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as well as the key-board. Though the humour
of his sketches is generally grim and dry, the
cleverness of many of them, and the correctness
of hand displayed, are not to be
overlooked, as so many ingredients which helped
to make up a whole, that there is small chance
of seeing reproduced.

During the earlier period of John Parry's
humorous career, he was associated with
Albert Smith, as the contriver of his drolleries.
It must be noted that by neither word, look, nor
sign, had either author or actor, in their freest
moments of fun, one second's recourse to the
coarse allusions and appeals, which were too
generally introduced in former days, to spice
washy comedy, or to give the finishing touch
of "breadth" (so ran the jargon) to dramatic
personation. But in this, both author and
interpreter, may be said to have followed, as well
as helped to lead, the improved taste of our
middle classes. Double entendre is to be seen
sparingly in our theatres and concert-rooms
pretending to any respectability, save when
they are imported from foreign parts, shameless
in rouge, blazing with diamonds, and
(pro pudor!) caressed and patronised by those
who ought to lead, and not lag behind, the
intelligence and refinement of the class beneath
and, in this respect, above them.


AT midnight between the ninth and tenth of
May, 18—(it is less than thirty-five years ago),
there occurred a meeting which, whether for
the incongruity of its constituent elements, the
difficulties with which it was encompassed, its
gloom and mystery, or its actual purpose, has,
to the best of the writer's belief, no parallel in
social history.

During the period that has since elapsed,
many minor particulars have come to light, and
supplied the materials for as circumstantial a
narrative of this singular transaction as the
most curious inquirer could desire.

On the evening of the eighth of May, that
is, the day preceding the incident about to be
related, the family of Mr. Newton Horsfall, of
Cowling Priors, Herts, noticed something
unusual in that gentleman's demeanour.

Mr. Horsfall was the representative of an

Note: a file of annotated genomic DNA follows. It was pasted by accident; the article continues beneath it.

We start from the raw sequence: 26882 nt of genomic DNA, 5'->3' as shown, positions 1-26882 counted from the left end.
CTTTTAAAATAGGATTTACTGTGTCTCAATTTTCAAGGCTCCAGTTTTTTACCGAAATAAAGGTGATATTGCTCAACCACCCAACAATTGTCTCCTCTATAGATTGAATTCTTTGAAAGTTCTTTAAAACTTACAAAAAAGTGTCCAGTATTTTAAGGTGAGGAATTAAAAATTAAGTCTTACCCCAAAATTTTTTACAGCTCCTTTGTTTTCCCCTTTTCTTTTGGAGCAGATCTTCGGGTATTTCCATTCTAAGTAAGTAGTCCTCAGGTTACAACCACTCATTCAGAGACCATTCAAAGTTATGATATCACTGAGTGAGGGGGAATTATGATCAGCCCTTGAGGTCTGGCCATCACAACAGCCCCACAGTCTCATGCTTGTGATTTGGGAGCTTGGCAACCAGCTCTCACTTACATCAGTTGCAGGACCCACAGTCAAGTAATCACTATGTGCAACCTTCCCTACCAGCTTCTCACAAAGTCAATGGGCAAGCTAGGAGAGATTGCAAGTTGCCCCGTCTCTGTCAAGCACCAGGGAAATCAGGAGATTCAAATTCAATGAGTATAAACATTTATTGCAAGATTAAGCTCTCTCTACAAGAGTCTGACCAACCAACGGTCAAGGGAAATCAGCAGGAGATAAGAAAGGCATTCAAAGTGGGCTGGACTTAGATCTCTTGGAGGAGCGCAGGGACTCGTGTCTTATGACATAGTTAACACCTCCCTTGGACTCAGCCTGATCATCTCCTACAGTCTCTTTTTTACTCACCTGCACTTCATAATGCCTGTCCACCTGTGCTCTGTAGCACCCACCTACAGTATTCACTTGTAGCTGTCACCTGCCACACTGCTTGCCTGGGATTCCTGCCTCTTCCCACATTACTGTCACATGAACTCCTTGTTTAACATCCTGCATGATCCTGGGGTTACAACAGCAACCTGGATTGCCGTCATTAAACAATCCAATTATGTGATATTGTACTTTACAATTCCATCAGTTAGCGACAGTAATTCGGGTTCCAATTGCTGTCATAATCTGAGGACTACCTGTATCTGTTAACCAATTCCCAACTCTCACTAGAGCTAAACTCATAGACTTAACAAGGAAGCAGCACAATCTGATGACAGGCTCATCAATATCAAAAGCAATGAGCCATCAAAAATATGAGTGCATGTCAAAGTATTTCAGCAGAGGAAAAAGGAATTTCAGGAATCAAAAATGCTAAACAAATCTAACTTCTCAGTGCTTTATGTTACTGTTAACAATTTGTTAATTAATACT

old and loyal county family. Though of
somewhat quiet and retiring habits, he was an
active county magistrate, and, the previous
year, had served the office of high sheriff.
Aged, at this period, about forty-eight, he
had married seven years before a lady twenty
years his junior, by whom he had a son and

At dinner, on the day above mentioned, Mr.
Horsfall's disturbance seemed to increase. He
ate but little, was silent and abstracted, and,
contrary to his wont, appeared relieved when
his wife's departure left him to his own
meditations. He moved restlessly in his chair, got
up and paced the room, and, finally, sitting
down at a bureau that stood in a corner of
the room, fell to examining some papers he
selected from its contents. These he divided
into two portions, one of which he tore up
to the minutest particles, the other he placed
under seal and restored to its former place.
It was known at an after period that he had
also opened and reperused his will.

This done, he rested his head on both hands
and resumed his anxious meditations.
Suddenly he spoke aloud.

"I willyes, I will do it. Yes, come what
may, the reproach of being absent shall not
attach alone to me. Let danger, let what is
worse, ridicule, attend this proceeding, I am
of a race that keep their faith, and——–"

"Newton!" said a gentle voice, and a white
hand glistened on his shoulder. "I have not
been your wife for seven years," resumed Mrs.
Horsfall, "without learning to read your face.
You have a trouble, dear; the first, I hope and
believe, you have not permitted me to share.
Forgive my eavesdropping. My anxiety was
intolerable. What has happened?"

Mr. Horsfall smiled.

"Happened, my love? Nothing, nothing
in the world. The worst isthe very worst is,
thatthatI must leave you for some thirty-
six hours, and that, unfortunately this very


"I understand your consternation, my dear,"
said her husband, trying to speak lightly;
"we have people to dinner to-morrow, and
unless they would consent to wait till six in
the morning, my Lucy must be host and hostess

"Oh, Newton, it is impossible!"


"But will you tell me nothing more?"

"Every word, dear; but not now."

"Newton, I have a petition to make to you."

"Speak it, love."

"Take me with you."

"Not ifahemmy dear, it is impossible,"
said the magistrate. "You must remain to
receive our friends, and assure them that
nothing short of business that would not brook
an hour's delay, compelled me to be absent from
my post. Now, if you love me, not another
question. Ring the bell, like a sensible woman,
and order the carriage at four."

"Four in the morning?" ejaculated Mrs.
Horsfall, faintly, and burst into tears.

"The idea is terrible," said the magistrate,
smiling; "but take courage. Duty calls."

"May I go with you part of the way?"

"To London? Certainly, if you wish it.
All the way."

It was not in his very gentlest accents that
Jacob Gould, the coachman, acquainted his
pampered horses with the astounding fact that
they were required to turn out of their
comfortable nests, as he himself had done, at four
in the morning. As for Mr. Horsfall himself,
now that he had apparently resolved upon his
course of action, he grew more cheerful, and
jested gaily with his wife as he put her into the
carriage. At the top of Regent-street he